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The Different Ways Buyers Pay For Companies

The Different Ways Buyers Pay For Companies

The Different Ways Buyers Pay For Companies

It is unusual when selling a privately held company to receive all the consideration in cash on the day the sale completes. In this article an experienced UK Business Broker explores different ways in which payments are made.

Every business seller prefers to be paid in full on the date of sale. Unfortunately our experience as a business broker working in the UK is that for private company sales, and especially smaller private company sales, this rarely happens. At least part of the consideration will be paid on a deferred basis, often but not always tied to the future sales or profits of the company.
What Are The Most Common Ways For Buyers To Pay For Private Companies?
Deferred Payments
Deferred payments have become a higher proportion of total consideration since the financial crash of 2009. Banks have completely withdrawn from providing credit to purchase goodwill for all but the very largest private company transactions. Pre-crash up to 25% of the total purchase price was funded in this way. This means that the shortfall has either to be made up from the buyer’s cash reserves, or more typically paid on a deferred basis out of the profits of the business over one or two years. Pre-crash deferred payments were typically 20-30% of the purchase price. Post-crash deferred payments make up 50% or more of many transactions. Another article in this blog Deferred Payments When Selling A Business explores deferred payments in more detail.

Earn Outs
Earn outs are a specialised type of deferred payment structure where the seller is expected to stay with the company for an extended period to deliver a growth plan. If the growth plan is achieved the seller receives a further payment for the company. Earn outs are most often used when a seller is projecting high levels of growth but the buyer is reluctant to pay a full price for potential. Handled properly they are an effective way to bridge the gap between buyer’s and seller’s perception of value. Another article in this blog “Earn Out Arrangements When Selling A Company” explores earn outs in more detail.

Consulting Agreements
Consulting agreements are used most often when the seller’s commercial or technical expertise is required by the buyer for an extended period after the sale. Sellers intending to retire may be reluctant to commit to an extended handover period, and a lucrative consulting agreement may be a way to bridge the expectations of owner and seller. Payments under consulting contracts will normally be taxed as income which is less favourable for the seller.

Equity Payments:
Buyers sometimes seek to reduce the initial cash outlay to buy a company by offering the seller shares in their own business. This may also be a way for the seller to share some of the future benefits if the acquisition is an outstanding success. As a broker we advise sellers to entertain offers of equity only where the buyer is a listed company on a recognised stock exchange. Minority stakes in private companies are almost impossible to sell until the majority owner exits, and so effectively worthless until that point is reached.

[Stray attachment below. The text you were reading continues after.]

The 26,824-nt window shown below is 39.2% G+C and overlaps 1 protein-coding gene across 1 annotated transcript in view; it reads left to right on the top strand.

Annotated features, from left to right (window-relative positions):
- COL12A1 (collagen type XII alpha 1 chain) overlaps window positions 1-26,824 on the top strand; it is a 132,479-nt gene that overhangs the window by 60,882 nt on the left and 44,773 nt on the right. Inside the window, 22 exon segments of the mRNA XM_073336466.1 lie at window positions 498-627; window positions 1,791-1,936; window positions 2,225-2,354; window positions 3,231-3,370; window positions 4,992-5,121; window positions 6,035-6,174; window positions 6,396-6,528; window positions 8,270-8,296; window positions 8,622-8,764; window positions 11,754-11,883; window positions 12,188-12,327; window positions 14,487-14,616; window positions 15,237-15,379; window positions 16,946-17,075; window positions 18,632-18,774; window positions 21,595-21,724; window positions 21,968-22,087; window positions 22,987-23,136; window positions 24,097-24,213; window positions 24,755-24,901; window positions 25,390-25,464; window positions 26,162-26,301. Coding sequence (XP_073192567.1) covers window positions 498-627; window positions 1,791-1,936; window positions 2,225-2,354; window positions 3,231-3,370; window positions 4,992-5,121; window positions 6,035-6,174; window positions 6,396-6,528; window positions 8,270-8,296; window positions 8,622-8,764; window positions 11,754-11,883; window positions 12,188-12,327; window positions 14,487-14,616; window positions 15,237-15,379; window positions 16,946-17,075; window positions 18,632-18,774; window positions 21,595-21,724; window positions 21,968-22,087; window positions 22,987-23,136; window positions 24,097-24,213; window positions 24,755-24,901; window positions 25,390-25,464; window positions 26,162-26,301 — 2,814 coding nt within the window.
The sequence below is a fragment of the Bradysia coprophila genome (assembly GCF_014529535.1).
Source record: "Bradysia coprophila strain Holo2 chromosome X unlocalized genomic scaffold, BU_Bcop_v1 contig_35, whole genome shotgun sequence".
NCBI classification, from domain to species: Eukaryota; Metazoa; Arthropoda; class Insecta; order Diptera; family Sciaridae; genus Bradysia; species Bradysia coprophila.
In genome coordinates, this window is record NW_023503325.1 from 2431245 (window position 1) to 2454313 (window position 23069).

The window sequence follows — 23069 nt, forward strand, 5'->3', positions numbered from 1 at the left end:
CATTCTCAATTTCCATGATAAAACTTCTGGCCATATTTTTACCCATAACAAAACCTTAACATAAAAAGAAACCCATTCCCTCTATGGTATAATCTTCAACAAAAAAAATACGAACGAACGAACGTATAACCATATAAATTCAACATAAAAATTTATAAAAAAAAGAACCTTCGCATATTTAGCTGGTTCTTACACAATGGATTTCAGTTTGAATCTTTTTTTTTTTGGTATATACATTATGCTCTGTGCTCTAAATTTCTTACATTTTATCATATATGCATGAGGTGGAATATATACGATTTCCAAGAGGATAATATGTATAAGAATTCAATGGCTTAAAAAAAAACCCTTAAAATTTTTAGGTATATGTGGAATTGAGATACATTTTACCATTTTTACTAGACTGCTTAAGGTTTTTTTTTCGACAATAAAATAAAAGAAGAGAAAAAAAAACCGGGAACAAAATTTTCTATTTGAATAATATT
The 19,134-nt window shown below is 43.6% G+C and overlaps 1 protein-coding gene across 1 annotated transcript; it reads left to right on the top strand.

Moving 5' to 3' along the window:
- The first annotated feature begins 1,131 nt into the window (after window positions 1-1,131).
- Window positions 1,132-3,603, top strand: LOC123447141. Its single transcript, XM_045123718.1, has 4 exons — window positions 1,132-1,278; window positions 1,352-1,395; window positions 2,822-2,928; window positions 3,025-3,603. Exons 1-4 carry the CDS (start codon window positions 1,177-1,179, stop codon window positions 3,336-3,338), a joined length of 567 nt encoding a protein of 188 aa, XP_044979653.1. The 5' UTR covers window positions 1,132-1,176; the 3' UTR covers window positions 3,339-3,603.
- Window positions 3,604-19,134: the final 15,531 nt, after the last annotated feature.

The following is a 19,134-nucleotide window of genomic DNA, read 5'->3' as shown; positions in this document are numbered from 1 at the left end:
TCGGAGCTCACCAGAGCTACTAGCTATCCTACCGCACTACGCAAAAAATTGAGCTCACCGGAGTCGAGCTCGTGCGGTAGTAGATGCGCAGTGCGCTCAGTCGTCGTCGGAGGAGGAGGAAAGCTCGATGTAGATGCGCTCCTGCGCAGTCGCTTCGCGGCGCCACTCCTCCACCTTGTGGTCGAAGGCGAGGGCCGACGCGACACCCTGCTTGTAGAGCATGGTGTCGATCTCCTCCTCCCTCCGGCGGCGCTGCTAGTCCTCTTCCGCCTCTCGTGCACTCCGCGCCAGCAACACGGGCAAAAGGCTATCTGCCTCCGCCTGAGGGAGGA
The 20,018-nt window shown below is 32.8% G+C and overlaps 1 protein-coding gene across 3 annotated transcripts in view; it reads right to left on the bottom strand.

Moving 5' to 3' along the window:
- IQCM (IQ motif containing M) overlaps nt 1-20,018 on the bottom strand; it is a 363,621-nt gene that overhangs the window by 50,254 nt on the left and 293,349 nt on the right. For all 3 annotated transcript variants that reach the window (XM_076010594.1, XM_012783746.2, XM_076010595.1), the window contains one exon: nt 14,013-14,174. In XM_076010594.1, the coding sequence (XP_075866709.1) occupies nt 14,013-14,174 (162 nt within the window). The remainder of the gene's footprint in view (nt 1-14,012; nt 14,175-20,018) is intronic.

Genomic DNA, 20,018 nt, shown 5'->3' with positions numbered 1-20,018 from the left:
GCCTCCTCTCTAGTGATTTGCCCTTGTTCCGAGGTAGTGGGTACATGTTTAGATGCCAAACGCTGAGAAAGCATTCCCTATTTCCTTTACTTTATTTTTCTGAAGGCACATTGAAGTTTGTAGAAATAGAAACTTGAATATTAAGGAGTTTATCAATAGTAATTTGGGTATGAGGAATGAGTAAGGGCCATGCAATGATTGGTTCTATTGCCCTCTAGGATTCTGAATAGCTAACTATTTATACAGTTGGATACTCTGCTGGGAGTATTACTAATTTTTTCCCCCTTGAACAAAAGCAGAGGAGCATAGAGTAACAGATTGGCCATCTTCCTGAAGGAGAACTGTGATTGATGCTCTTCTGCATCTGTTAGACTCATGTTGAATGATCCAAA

Commission Arrangements
In some industries it is not unusual for buyers to purchase a customer base and pay the seller a commission on the sales to these customers for a number of years. Some of our clients have made far more money in commissions by accepting this kind of arrangement than the buyer was prepared to offer as a one-off payment at closing. It is an arrangement we only recommend to sellers that can afford to take the risk of things not working out as hoped for at the time of sale.
The Realities Of Deferred Payment Structures When Selling A Company
An aspect of all these alternative payment structures is that payment of the full consideration is delayed to the buyer’s advantage. Part of your broker’s job is to negotiate a structure that keeps the delayed portion to a minimum, but this has become a greater challenge in these times of restricted credit. Some sellers are prepared to put part of the selling price at risk if deferring payments presents the opportunity for a higher overall pay out. Sellers finding themselves with no option but to accept an element of deferred payment should certainly attempt to use the situation as a bargaining chip to negotiate a higher overall selling price.

If you are interested in finding out more about these and other issues relating to the sale of a private company one of our business sale experts would be delighted to talk to you in complete confidentiality. Click CONTACT ME to book an initial phone conversation or call us on 01604 432964.

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